Texas blues: Difference between revisions

691 bytes removed ,  3 years ago
Undid revision 745593880 by 45.58.237.115 (talk) artist apparently not notable (no WP or AllMusic articles), cu, rm some OR
(Undid revision 745593880 by 45.58.237.115 (talk) artist apparently not notable (no WP or AllMusic articles), cu, rm some OR)
|color=white
|bgcolor=#0000E1
|stylistic_origins= {{hlist|[[Blues]]|[[British blues]]|[[country blues]]|[[Swing music|swing]]|[[jazz]]|[[rockabilly]]}}
|cultural_origins=Circa 1920s, major revival in 1980s, [[Texas]], [[United States]]
|instruments={{hlist|[[Electric guitar]]|[[bass guitar]]|[[Drum kit|drums]]|[[Keyboard instrument|keyboards]]}}
|popularity=Peaked in the 1980s
|derivatives={{hlist|[[Electric blues]]|[[rock and roll]]}}
|subgenres=
}}
'''Texas blues''' is a subgenrestyle of [[blues]] music. It has had various style variations but typicallyusually has beenmore played[[jazz]]- with moreor [[swing music|swing]]-influences than other blues styles.
 
Texas blues differs from styles such as [[Chicago blues]] in its use of instruments and sounds, especially the heavy use of the guitar. Musicians such as [[Stevie Ray Vaughan]] contributed by using various types of guitar sounds such as southern slide guitar and different melodies of blues and jazz. Texas blues also relies on guitar solos or "licks" as bridges in songs.
 
==History==
[[File:Svaughan.jpg|thumb|200px|right|[[Stevie Ray Vaughan]] was the most prominent figure in Texas [[electric blues]] in the late 20th century]]
Texas Bluesblues began to appear in the early 1900s among African Americans who worked in oilfields, ranches and lumber camps. In the 1920s, [[Blind Lemon Jefferson]] innovated the style by using jazz-like improvisation and single string accompaniment on a guitar; Jefferson's influence defined the field and inspired later performers. During the [[Great Depression]] in the 1930s, many bluesmen moved to cities including [[Galveston]], [[Houston]] and [[Dallas]]. It was from these urban centers that a new wave of popular performers appeared, including slide guitarist and gospel singer [[Blind Willie Johnson]] and legendary vocalist [[Big Mama Thornton]]. These artists influenced futureFuture bluesmen, such as, [[Lightnin' Hopkins]], [[Lil' Son Jackson]], and [[T-Bone Walker]] were influenced by these developments.<ref name=Allmusicblues694-5/>
 
[[T-Bone Walker]] relocated to [[Los Angeles]] to record his most influential work in the 1940s.<ref name=Allmusicblues694-5/> His R&Bswing-influenced backing and saxophone-imitating lead guitar sound would becomebecame an influential part of the [[electric blues]] sound that would be perfected in Chicago by artists such as [[Muddy Waters]].<ref name=Allmusicblues694-5/> It was T-Bone Walker, B.B. King once said, who “really started me to want to play the blues. I can still hear T-Bone in my mind today, from that first record I heard, ‘Stormy Monday.’ He was the first electric guitar player I heard on record. He made me so that I knew I just had to go out and get an electric guitar.” He also influenced [[Goree Carter]], whose "[[:File:Goree Carter - Rock Awhile.ogg|Rock Awhile]]" (1949) featured an [[Distortion (music)|over-driven]] [[electric guitar]] style and has been cited as a strong contender for the "[[first rock and roll record]]" title.<ref name="palmer19">[[Robert Palmer (writer)|Robert Palmer]], ''Church of the Sonic Guitar'', pp. 13–38 in Anthony DeCurtis, ''Present Tense'', [[Duke University Press]], 1992, p. 19. ISBN 0-8223-1265-4.</ref>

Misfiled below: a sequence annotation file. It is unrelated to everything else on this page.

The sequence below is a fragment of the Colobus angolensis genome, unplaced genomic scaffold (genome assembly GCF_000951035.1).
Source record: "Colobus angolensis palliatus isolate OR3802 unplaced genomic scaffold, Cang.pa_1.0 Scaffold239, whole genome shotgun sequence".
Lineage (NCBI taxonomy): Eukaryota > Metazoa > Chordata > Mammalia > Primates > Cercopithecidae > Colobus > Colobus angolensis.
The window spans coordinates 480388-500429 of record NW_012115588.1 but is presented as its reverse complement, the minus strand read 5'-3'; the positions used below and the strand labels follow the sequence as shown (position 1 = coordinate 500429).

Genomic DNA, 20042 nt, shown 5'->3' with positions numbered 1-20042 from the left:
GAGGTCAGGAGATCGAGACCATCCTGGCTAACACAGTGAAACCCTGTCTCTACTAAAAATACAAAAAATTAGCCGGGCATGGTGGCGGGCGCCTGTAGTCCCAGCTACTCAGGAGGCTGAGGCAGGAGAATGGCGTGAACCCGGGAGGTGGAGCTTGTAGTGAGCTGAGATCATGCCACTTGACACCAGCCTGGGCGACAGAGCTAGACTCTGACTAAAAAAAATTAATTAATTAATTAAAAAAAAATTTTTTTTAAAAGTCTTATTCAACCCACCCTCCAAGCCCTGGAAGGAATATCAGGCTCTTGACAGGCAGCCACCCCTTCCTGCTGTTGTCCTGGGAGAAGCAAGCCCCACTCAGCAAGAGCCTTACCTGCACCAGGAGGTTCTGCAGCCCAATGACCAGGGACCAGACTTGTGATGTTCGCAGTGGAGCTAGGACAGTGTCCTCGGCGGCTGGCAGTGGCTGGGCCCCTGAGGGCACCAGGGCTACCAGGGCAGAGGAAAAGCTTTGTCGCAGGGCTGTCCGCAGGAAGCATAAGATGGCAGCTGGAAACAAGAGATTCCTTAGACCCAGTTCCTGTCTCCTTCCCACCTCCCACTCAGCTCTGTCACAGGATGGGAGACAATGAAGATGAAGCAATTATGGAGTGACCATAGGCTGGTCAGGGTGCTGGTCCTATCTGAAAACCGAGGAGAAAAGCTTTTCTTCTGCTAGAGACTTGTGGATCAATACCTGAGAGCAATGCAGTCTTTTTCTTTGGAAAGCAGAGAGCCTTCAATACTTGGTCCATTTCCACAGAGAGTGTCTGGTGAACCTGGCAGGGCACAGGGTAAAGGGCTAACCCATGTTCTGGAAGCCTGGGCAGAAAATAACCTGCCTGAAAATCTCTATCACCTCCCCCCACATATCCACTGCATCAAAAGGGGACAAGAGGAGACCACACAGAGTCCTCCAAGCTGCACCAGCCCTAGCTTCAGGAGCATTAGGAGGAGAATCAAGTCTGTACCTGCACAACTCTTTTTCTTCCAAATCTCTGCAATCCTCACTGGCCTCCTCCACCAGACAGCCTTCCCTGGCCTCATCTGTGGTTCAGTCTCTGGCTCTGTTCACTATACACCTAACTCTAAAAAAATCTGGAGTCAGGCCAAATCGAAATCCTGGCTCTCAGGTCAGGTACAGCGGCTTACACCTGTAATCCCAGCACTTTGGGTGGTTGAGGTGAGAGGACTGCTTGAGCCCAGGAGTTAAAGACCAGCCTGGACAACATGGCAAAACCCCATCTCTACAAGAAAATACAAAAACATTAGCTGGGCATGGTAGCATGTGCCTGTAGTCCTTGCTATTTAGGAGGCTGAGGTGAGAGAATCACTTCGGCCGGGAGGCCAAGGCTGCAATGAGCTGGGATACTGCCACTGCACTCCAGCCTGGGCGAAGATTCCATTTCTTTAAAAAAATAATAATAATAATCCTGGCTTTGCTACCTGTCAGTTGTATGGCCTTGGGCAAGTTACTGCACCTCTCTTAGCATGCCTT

The state's R&B recording industry was based in [[Houston]] with labels such as [[Peacock Records|Duke/Peacock]], which in the 1950s provided a base for artists who would later pursue the electric Texas blues sound, including [[Johnny Copeland]] and [[Albert Collins]].<ref name=Allmusicblues694-5/> [[Freddie King]], a major influence on electric blues, was born in Texas, but moved to Chicago as a teenager.<ref name=Allmusicblues694-5/> His instrumental number "[[Hide Away]]" (1961), was emulated by [[British Bluesblues]] artists including Eric Clapton.<ref>M. Roberty and C. Charlesworth, ''The complete guide to the music of Eric Clapton'' (Omnibus Press, 1995), p. 11.</ref>
 
In the late 1960s and early 1970s the Texas electric blues scene began to flourish, influenced by [[country music]] and [[blues- rock]], particularly in the clubs of [[Austin, Texas|Austin]]. The diverse style often featured instruments such as keyboards and horns, but placed particularwith emphasis on powerful lead guitar breakssoloing.<ref name=Allmusicblues694-5>V. Bogdanov, C. Woodstra, S. T. Erlewine, ''All music guide to the blues: the definitive guide to the blues'' (Backbeat Books, 3rd edn., 2003), pp. 694–5.</ref> The most prominent artists to emerge in this era were the brothers [[Johnny Winter|Johnny]] and [[Edgar Winter]], who combined traditional and southern styles.<ref name=Allmusicblues694-5/> In the 1970s, [[Jimmie Vaughan]] formed [[The Fabulous Thunderbirds]] and in the 1980s his brother [[Stevie Ray Vaughan]] broke through to mainstream success with his virtuoso guitar playing, as did [[ZZ Top]] with their brand of Southern rock.<ref>E. M. Komara, ''Encyclopedia of the blues'' (Routledge, 2006), p. 50.</ref>
 
==NotableNoteworthy performers==
{{Listen
| filename = Goree Carter - Rock Awhile.ogg
* [[Lead Belly]]
* [[Mance Lipscomb]]
* James King & The Jackhammers
* [[Lonnie Mack]]
* [[Delbert McClinton]]